Essentially, I am evaluating whether Redwall deserves to be a part of the [adjective][species] Furry Canon without a hint of nostalgia. I do not present this as a claim of objectivity, of course, but only that of an outsider looking in—and to make clear my relationship with the text.

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Between Erotic Fantasy and Realist Horror

This is a roundtable review of Bonds of Silver, Bonds of Gold by Kristina Tracer, which is available as a paperback from Furplanet or as an ebook from Amazon. Your reviewers are Miriam “Camio” Curzon, and [adjective][species] regular JM.

Camio is an academic writer first and writer of fiction second, with a graduate degree in gender studies. They specialize in queer theory and popular media studies, and recently became a member of the Furry Writers’ Guild.


JM

Camio, thanks for participating in this roundtable review of Kristina Tracer’s Bonds of Silver, Bond of Gold. I’m sure we’ll have plenty to talk about.

Bonds is a furry fantasy novel, following the travails of a young slave who ends up being instrumental in the resolution of a conflict between two neighbouring lands. The basic plot is breezy and fast-moving, but the real meat of Bonds is the exploration of sexual slavery. It’s challenging stuff.

Before we go any further, I’ll warn readers that our discussion will include spoilers. Bonds also has many explicit rape scenes, and we’ll be talking about those too.

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The Role of Criticism Within Furry, or: Buy This Article

The majority of furries create and contribute to our community in one way or another. Few furries are just consumers.

Our art encompasses a wide range of media, with a focus on creations that help bring our imaginary furry world to life. We have a lot of visual artists and a lot of writers, and it’s no surprise that two of our biggest online gathering places—Fur Affinity and SoFurry—were originally settled by each of these two groups.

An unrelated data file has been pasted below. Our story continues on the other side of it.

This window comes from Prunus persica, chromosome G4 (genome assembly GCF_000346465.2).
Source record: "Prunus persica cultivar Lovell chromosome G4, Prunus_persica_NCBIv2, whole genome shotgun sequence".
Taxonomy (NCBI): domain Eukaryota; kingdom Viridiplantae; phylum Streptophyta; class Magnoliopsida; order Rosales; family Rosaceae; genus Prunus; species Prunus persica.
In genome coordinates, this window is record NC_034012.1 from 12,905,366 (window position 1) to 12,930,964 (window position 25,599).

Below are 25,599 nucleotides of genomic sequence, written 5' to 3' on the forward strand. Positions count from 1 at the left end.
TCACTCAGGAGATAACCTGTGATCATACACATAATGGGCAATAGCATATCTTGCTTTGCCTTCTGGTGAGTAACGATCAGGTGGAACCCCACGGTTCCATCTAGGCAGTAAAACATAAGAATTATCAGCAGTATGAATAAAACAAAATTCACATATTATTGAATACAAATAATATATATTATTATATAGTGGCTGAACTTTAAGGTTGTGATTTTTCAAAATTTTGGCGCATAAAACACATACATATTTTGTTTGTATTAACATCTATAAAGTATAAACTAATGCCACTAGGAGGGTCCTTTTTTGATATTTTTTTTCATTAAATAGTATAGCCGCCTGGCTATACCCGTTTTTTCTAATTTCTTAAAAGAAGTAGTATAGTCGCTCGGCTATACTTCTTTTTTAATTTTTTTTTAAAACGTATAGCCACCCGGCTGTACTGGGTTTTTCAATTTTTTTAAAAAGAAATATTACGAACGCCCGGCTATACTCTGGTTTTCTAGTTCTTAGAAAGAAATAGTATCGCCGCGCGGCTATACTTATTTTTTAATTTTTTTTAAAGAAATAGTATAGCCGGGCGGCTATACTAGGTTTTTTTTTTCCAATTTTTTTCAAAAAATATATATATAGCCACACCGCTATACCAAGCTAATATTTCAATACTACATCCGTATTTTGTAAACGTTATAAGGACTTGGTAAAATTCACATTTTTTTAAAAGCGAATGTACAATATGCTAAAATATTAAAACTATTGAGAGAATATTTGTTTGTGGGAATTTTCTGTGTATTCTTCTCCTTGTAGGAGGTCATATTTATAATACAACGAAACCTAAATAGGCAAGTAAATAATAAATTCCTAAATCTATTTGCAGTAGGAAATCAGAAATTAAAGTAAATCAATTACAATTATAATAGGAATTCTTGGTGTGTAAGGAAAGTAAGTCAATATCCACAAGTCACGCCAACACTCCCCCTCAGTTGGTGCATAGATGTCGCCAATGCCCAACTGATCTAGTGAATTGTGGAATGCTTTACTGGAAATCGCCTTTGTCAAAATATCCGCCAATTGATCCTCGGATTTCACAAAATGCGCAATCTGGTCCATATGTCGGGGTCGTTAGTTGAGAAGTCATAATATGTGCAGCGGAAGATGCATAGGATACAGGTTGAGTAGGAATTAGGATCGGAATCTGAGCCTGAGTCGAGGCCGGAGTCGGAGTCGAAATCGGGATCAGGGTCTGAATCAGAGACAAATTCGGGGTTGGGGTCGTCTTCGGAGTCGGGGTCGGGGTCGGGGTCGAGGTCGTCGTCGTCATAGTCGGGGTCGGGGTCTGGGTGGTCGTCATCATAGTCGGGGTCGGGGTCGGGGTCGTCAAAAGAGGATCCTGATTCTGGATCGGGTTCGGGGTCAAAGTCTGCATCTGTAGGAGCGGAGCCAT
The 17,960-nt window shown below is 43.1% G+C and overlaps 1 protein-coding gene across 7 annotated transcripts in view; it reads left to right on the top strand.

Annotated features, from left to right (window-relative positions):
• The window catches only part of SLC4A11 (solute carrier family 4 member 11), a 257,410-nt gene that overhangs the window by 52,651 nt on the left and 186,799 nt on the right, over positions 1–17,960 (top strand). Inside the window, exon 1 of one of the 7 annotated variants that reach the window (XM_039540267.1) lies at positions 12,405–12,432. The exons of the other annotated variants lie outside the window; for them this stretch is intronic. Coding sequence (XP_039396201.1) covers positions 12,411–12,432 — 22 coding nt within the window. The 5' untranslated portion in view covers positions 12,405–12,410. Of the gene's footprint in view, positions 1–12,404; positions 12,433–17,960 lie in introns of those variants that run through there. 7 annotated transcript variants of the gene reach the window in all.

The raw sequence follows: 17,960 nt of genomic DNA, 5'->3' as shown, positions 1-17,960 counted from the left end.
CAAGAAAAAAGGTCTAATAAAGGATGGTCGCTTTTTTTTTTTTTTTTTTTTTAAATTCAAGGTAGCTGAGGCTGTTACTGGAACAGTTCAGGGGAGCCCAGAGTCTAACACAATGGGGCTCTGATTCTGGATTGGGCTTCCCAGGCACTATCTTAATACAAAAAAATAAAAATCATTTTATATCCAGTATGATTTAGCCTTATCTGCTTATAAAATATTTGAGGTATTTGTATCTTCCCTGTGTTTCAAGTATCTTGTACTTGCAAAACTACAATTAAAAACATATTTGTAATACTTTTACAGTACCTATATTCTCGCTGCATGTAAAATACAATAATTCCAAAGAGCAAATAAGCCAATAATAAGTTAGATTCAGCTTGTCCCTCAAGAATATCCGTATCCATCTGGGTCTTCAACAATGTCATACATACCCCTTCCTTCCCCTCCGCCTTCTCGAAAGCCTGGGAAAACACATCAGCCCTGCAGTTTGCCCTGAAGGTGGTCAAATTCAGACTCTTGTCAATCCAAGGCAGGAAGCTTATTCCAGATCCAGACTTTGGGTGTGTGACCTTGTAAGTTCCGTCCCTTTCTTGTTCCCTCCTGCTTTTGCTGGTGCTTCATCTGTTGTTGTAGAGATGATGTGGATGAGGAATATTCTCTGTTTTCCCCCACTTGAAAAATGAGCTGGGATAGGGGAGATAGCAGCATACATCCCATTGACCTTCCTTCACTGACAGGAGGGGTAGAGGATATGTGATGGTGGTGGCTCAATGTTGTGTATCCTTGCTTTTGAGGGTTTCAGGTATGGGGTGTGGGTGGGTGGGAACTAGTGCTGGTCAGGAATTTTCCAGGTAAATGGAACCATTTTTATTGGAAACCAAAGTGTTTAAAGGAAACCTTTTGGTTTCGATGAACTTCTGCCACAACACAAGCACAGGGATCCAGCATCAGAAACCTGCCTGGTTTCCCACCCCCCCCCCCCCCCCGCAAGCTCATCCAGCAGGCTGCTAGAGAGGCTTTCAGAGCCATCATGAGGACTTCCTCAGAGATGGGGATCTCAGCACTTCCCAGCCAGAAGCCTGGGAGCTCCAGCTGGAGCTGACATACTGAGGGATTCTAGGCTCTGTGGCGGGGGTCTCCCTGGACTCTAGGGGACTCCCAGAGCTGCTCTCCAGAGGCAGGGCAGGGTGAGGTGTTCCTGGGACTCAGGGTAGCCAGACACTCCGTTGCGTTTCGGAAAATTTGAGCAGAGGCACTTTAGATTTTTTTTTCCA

With so many contributors and contributions, it’s inevitable that the quality of art is often pretty poor. That’s a good thing, because we are an inclusive community, where the emphasis is on contributing and sharing, rather some race for a prize. Furries draw and furries write because they enjoy the process, and because they are contributing to the collective community. In many cases, people hope to improve and aspire to take their art further. It’s the sort of collaborative environment that creates artists, and we within furry can be proud to have bred and encouraged so many talented people.

Some artists—the focus of this piece is on furry writing, but it equally applies to visual art—look to sell their works, in either hard-copy format or as ebooks. Those works that are for sale, ideally, should represent the best of furry writing and be worth their cost to the buyer. Sadly that is not always the case.

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Wolf Totem

Wolf Totem is a 2004 novel about a young Han Chinese student who travels to Inner Mongolia, and finds himself making a personal and spiritual connection with the indigenous wolves.

It is not a specifically furry book, but it explores themes that will resonate with many furries who have an introspective and personal connection to their species of choice. This flavour of furry can be seen as animism, where we imagine that we have a spiritual* connection with a non-human animal.

* Spiritual, roughly, means “not real” or “not tangible”. I include this definition to avoid looking overly fruity.

Our student’s connection with the wolves is, more or less, a furry one. He doesn’t imagine himself a lupine animal-person but he does feel a close connection with wolves in general. He explores his bespoke spirituality via the more structured totemism of the Mongols, which gives the book its title.

Wolf Totem is a book worth exploring if you identify with an animistic version of furry, especially if you are a wolf. It’s also worth reading for its visceral, bloodthirsty, violent set pieces, which rival anything I have ever seen or read.

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King Crow, and Other Stories

King Crow is a well-regarded novel, written by Michael Stewart and published in 2011. It’s a tale of a young man who is exploring identity—his own and that of other people—as if everyone were anthropomorphic birds. The young man is introverted, hyper-focussed on specifics, and unable to grasp complex social dynamics.

It opens: When I look at people, I wonder what sort of birds they are.

There’s a pretty good argument that King Crow, with its anthropomorphics and its exploration of the challenges of being an introverted young man, is the sort of thing that furries would be interested in.

And yet few furries will have heard of King Crow, and even fewer will have read it. It’s very likely that you, reader, are hearing about it for the first time in this article, and that you’ll never hear of it ever again. King Crow isn’t on the furry radar.

But this article isn’t really about King Crow. This is about what furries are choosing to read instead, and it’s not found in the literary fiction section.